Santa Cruz Mountains

Gilroy has several reportedly haunted areas: Gilroy Gardens, Chitactac-Adams County Park, California State Route 152, Mount Madonna County Park, Old Gilroy Hotel, and the South Valley Middle School. There are unexplained hallway footsteps in the school, two ghosts in the hotel, and stage coach and horse sounds on the Highway 152. The Mt. Madonna Park is haunted by a former owner, Henry Miller, and his daughter. Cars on the asphalt parking lot of the Chitactac-Adams Park, which covers an Indian burial grounds, have had cold blasts of air conditioning suddenly occur. Los Gatos, California has had odd occurrences, such as the sighting of a ghost with a trench coat; the reportedly haunted locations include Billy Jones Wildcat Railroad & Bill Mason Carousel, Hicks Road, and the summit of the Santa Cruz Mountains.[10]

Solano County[edit]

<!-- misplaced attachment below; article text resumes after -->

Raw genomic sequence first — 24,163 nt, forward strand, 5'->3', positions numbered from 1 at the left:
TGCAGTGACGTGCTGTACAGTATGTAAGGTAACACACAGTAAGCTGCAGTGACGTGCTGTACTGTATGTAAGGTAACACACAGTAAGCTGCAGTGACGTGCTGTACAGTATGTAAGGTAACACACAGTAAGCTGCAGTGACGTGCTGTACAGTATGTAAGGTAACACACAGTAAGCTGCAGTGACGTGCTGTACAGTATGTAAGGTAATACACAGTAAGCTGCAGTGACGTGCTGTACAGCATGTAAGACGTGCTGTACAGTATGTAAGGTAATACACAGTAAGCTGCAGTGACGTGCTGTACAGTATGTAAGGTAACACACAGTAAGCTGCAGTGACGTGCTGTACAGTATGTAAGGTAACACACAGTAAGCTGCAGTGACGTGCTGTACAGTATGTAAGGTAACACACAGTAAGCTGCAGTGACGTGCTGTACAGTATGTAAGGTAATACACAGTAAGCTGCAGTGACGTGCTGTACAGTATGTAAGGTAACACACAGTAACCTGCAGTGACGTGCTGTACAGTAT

The ground of an old village where the Spanish forces had killed many American Indians is part of the Rockville Park, a location near crossing of Suisun Valley Road near Solano Community College and where in 1869 the Martin Family had built a stone house. This park area is now conjectured to be a burial ground on the basis of investigations conducted by ghost hunters. A Buckeye (tree) near the road here is where the Chief of American Indians, Francisco Solano was buried and also many other American Indians over the last few centuries. In 1810, Spanish forces had killed many Indians at this place. Solano, who was 10 years old then was converted to Christianity by Mission Dolores and was renamed Francisco Solano. When he returned to his native village, Solano (he was 6 ft 7 inches tall), was made the Chief of Suisun Indian Villages. In 1860, he died of Pneumonia and was buried close to their land near the Buckeye tree under a pile of stones but this site was forgotten. When the Martins built their house on this property, they did not report of any burial remains; it is conjectured that his body must have been removed to some other location in the old village. This place near the Buckeye tree came into prominence since many local people, as they drove past the burial ground in the evenings, reported citing of a “partial apparition of Chief Solano standing” next to this tree as if telling them not to trample through the grave yard. Another resident of Rockville also reported of seeing a ghost at the same location who looked very tall and slim with feathers tied to his hair raising his hand indicating not to enter the ground. Ghost hunters who examined this entire park area suspect that the location could be the place where the Spanish forces under Lieutenant Moraga had set fire to the Indian village and killed all the people in the huts from where the local chief Malica and other Indians had tried to defend their village. This is deduced from the chilly feeling felt near the grindstones where they also experienced other strange atmospheric changes such as “a profound sense of sadness and terror.”[12]